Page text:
Location + Locating

2.1.18

Abstract:
This thesis develops an analytical investigation into mobile communications technologies and their defining nature within our cities and society. The work revolves around two primary contingencies: the exploration of wireless networks as ephemeral architectures which have come to invisibly occupy and refine spatial relationships and the emergence of mobile communications devices as prosthetic sensory apparatuses which allow for the perception of these invisible landscapes. The embedded sensors in mobile devices are used within the project to translate information about encompassing wireless networks into experiential phenomena, extending their roles as not only tools for the consumption of information, but for inscribing a level of tangibility to the biologically imperceptible landscapes of wireless networks.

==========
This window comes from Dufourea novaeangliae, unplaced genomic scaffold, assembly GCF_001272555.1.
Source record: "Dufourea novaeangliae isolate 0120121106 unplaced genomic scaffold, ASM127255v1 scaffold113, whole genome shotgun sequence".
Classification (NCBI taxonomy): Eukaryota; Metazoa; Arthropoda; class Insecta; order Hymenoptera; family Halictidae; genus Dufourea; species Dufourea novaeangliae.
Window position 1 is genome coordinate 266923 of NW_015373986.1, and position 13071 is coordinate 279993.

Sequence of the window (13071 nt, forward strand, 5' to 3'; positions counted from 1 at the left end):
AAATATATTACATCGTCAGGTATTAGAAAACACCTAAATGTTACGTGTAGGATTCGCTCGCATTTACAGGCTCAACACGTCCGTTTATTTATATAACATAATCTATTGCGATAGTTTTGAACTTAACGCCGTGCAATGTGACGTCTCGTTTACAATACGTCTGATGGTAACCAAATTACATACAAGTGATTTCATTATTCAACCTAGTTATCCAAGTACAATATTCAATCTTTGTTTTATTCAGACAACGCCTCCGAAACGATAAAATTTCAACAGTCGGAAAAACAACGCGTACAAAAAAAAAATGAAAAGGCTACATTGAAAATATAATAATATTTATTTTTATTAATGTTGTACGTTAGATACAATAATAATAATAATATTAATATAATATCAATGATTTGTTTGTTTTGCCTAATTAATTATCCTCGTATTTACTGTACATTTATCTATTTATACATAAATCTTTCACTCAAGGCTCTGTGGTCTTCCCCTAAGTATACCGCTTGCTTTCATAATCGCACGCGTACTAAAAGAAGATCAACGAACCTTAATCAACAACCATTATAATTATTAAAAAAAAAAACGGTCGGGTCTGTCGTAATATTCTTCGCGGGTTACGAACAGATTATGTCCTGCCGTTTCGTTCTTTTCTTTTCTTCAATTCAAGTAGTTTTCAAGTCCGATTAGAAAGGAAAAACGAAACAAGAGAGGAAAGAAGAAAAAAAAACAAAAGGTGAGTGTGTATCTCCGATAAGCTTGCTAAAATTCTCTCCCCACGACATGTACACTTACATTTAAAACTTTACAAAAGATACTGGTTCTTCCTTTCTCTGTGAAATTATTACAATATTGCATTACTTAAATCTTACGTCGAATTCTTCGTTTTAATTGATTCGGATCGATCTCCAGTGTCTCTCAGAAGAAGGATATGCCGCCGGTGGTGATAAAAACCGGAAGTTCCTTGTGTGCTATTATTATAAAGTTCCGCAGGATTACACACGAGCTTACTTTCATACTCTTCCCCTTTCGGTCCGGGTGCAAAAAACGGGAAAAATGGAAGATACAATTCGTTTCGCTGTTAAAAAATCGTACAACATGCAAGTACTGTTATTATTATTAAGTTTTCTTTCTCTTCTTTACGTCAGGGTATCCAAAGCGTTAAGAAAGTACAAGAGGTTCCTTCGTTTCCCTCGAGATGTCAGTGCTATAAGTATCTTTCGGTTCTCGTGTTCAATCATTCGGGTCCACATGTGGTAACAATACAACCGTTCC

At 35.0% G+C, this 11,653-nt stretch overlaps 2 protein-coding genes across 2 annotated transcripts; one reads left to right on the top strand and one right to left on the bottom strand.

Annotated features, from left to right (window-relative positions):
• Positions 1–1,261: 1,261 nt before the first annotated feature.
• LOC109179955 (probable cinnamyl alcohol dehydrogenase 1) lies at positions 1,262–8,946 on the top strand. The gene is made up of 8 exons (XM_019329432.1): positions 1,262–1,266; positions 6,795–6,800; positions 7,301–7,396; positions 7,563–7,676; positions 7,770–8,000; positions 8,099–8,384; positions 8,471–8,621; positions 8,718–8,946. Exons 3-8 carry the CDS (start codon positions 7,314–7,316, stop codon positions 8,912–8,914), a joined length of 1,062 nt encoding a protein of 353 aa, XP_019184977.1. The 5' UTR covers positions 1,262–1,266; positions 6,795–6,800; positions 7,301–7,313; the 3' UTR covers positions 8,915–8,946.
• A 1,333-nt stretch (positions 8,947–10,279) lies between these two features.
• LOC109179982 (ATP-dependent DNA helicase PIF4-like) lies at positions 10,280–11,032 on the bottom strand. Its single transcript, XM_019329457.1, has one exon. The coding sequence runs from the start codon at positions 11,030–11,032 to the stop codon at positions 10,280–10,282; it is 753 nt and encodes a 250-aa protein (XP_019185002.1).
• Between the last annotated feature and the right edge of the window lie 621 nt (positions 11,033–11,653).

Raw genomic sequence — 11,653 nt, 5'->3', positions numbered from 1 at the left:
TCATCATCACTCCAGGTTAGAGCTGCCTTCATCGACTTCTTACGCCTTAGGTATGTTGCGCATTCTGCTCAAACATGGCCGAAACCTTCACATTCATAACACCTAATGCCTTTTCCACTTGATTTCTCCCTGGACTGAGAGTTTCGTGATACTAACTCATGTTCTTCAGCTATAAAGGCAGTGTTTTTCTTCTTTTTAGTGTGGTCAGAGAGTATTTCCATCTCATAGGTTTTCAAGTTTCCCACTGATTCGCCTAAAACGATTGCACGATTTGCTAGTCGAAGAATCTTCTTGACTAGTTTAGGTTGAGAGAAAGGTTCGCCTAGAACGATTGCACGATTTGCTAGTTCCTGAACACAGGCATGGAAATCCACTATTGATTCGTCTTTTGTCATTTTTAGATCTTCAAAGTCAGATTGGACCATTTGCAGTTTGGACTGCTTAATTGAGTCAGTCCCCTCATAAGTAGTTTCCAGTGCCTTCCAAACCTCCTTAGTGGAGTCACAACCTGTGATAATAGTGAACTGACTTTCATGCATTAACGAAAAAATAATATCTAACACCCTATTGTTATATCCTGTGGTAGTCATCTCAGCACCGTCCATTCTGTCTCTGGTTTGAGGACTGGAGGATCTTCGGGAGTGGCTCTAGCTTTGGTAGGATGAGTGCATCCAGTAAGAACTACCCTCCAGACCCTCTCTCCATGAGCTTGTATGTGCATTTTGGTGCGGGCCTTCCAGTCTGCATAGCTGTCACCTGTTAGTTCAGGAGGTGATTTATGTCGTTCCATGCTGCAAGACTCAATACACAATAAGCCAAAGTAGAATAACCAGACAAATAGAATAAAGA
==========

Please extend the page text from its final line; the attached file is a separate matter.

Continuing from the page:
Mobile devices are utilized throughout the project to develop mappings of wireless networks of several varieties including responsive audio outputs to index the materiality of wireless networks, generative audio compilations which index the embedded protocol for information exchange within the network, live aerial mappings as a part of an installation indexing the ephemeral nature of geolocation processes, and video compilations which simulate this relationship between location and locating and the emergence of a doppelganger effect.

Concentric to the notions of computational prosthetics, written portions of the work investigate the ways in which mobile communications devices may allude to an emergent posthumanism. The project itself may be seen as materializing the intangible qualities of immaterial constructions through developing the spatial qualities of wireless networks as experiential phenomena. With this, mobile communications devices focus the thesis on the continued tension between a posthuman emergence and a diminishing state of embodiment. In a sense, the thesis seeks to invert the invisibilities of evolving communication networks (which may range from material, to social and political inferences) within a contemporary society while asking: in what ways might an inscribed tangibility of these networks come to refine the ways in which we perceive, evaluate, and design their spaces?

[Read the full thesis here.]